What Actually Makes Disney's "Zootopia" So Great

What Actually Makes Disney's "Zootopia" So Great

Everything is great! I'm just kidding, I can be more specific!

When I first saw Disney’s latest animated film, “Zootopia,” I didn’t know what I was getting into. The teaser trailers that I’d seen for it had ranged from mildly intriguing to amusing in a painful sort of way. I expected a cute animal film with slapstick for the kids, some sneaky jokes for the adults, and, hopefully, a decent female lead.

I didn’t expect to fall in love, drag my mom along with me to see it again, and to think about little else than this film for a week and counting.

Let me be frank, don’t watch the trailers because they don’t tell the truth. Don’t read the reviews, because they’ll spoil everything. Go see “Zootopia” because it is a great film. I would even call it an important film.

Let me now try to talk about the film and what makes it great without spoiling too much.

Is “Zootopia” perfect? Of course it's not. I could critique this film for lots of things that it isn’t. It isn’t a film with an abundance of major female characters (although its protagonist, Judy Hopps, is an excellent, well-rounded, and relatable woman). It isn’t a film that really represents racial or ethnic minorities (a mostly white cast voicing many different kinds of animals is still a mostly white cast). It isn’t a film that breaks new ground in regards to storytelling or plot twists and it isn’t particularly well-paced.

What “Zootopia” is, however, is a brilliant and valuable allegory for real-world prejudice and discrimination.

The mammals living in the titular city of Zootopia, while undeniably non-human in appearance, are morally human to an uncomfortable extent. This film doesn’t show us a clear-cut universe where only villains hate and hurt others and where only heroes love and help others. This film doesn’t show us a society with no overlap between the one group that is the oppressor and the other group that is the victim. "Zootopia’s" animal world parallels the real world by depicting both overt discrimination and internalized prejudice more accurately than many adult films.

Zootopia is ostensibly a city where predators and prey live in harmony, having set aside their primitive conflicts and formed a society in which “anyone can be anything.” However, in practice, life isn’t so rosy. No one, protagonist or antagonist, can escape being judged based on the stereotypes that are associated with their species. Bunnies are seen as too cute and fragile to be cops. Foxes are seen as too sly and untrustworthy to be friends. No one, even characters who have spent their whole lives fighting against judgments against their species, is free from their internalized prejudices against other species. In one scene, one police officer scolds another for allegedly seeing all predators as “savage” and then immediately refuses to listen to the testimony of a fox because of their stereotype of untrustworthiness. This film is full of examples of both microaggressions (referring to prey as “cute” and complimenting predators on being “articulate” are both portrayed as offensive and patronizing) and blatant discrimination (an elephant ice cream parlor has a policy reserving the right to refuse service to non-elephants and a young predator is beaten up and muzzled by his prey peers). While the people have fur and tails, the world and its problems feel real because these are the kind of problems that we face in the real world, both from other people and from ourselves.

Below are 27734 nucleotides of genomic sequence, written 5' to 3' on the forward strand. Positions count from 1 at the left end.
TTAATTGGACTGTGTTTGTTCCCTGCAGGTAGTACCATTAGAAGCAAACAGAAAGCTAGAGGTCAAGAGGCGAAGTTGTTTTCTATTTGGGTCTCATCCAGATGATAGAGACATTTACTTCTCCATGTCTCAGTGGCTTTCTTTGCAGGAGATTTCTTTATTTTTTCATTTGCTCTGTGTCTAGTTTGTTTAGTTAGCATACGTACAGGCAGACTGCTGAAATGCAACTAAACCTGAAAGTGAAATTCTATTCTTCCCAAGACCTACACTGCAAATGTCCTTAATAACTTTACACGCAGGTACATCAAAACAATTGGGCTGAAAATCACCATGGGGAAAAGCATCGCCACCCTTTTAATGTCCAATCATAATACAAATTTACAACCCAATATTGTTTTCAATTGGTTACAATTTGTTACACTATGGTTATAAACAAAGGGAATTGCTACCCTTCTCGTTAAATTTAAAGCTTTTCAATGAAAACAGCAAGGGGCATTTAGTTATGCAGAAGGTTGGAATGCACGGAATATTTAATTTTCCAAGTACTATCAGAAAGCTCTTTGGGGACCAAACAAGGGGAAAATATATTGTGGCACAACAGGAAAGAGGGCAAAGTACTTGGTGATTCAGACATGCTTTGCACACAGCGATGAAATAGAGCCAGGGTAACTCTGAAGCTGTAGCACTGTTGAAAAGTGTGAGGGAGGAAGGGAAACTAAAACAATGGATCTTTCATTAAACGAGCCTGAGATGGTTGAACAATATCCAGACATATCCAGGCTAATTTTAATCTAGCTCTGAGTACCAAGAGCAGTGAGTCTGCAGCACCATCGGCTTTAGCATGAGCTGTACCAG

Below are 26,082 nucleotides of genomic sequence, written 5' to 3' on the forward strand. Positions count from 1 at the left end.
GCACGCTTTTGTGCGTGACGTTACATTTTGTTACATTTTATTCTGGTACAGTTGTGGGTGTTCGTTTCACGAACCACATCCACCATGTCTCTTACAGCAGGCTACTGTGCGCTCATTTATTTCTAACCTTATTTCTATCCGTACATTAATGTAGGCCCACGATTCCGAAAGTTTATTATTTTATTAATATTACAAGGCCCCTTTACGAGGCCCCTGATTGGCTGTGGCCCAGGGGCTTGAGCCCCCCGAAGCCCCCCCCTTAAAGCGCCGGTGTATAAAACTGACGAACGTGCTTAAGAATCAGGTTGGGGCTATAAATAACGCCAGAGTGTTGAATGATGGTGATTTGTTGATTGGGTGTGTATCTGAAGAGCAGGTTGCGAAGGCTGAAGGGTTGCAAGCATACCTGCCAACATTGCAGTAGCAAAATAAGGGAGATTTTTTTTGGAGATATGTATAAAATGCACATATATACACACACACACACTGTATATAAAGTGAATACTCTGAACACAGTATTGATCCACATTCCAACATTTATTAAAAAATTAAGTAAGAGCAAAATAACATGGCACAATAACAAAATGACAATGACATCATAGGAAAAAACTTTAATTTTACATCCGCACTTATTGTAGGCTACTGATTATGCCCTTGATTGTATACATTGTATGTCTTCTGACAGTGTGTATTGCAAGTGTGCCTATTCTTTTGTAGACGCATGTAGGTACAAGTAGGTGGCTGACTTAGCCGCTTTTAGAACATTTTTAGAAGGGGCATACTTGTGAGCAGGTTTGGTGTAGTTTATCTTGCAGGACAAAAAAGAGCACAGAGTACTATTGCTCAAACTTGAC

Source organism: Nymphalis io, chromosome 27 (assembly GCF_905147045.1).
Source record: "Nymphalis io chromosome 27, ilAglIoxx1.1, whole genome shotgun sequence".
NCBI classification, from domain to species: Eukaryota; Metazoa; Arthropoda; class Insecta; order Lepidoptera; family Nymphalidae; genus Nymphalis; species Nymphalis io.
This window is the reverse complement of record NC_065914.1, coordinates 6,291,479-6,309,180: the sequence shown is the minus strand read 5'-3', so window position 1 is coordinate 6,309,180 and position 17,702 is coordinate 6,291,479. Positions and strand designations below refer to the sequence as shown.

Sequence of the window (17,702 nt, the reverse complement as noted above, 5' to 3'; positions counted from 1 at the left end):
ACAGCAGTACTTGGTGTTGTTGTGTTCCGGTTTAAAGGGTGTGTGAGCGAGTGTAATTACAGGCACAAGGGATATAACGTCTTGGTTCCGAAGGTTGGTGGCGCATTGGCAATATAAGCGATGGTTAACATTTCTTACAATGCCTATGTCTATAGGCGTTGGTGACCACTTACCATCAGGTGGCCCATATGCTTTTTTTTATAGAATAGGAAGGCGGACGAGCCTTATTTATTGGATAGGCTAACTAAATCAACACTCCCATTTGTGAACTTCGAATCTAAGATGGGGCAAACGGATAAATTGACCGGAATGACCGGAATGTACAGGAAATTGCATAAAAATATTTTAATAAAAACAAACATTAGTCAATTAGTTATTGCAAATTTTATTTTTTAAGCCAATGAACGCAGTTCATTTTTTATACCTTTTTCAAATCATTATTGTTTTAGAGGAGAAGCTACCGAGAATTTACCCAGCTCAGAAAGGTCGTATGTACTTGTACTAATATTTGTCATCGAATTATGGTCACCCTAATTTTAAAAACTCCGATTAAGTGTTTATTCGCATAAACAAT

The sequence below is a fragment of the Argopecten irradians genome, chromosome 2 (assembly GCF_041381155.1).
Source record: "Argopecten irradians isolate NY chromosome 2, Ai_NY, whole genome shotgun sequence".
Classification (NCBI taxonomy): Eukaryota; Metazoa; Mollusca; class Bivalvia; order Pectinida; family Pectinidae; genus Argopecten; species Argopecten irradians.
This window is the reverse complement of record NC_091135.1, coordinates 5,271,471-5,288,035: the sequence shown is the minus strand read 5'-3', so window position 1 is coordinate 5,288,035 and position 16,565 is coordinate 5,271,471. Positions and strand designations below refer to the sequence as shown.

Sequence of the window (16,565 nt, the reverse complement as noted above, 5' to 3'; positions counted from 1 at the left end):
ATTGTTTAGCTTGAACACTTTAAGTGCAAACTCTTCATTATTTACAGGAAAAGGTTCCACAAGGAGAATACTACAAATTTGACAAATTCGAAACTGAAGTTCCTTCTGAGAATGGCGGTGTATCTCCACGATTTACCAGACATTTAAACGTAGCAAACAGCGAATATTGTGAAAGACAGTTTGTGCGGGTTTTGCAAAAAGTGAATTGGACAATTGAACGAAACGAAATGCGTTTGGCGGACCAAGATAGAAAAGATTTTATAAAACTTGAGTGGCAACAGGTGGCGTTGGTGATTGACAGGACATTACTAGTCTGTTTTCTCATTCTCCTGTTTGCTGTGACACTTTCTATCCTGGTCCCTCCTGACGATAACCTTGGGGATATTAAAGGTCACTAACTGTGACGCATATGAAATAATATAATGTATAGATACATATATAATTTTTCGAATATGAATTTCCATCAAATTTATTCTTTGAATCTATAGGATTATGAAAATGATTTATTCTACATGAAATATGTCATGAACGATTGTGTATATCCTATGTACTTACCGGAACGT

There’s no doubt in my mind that, 50 years from now, “Zootopia” will be considered a classic Disney film. Much sooner than that, parents will use this film as an entryway to talking about the uncomfortable issue of how discrimination still exists in a society that prides itself on freedom and equality and about how, through self-awareness and care, we can recognize and combat that discrimination.

Cover Image Credit: Wikipedia

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College As Told By Junie B. Jones

A tribute to the beloved author Barbara Parks.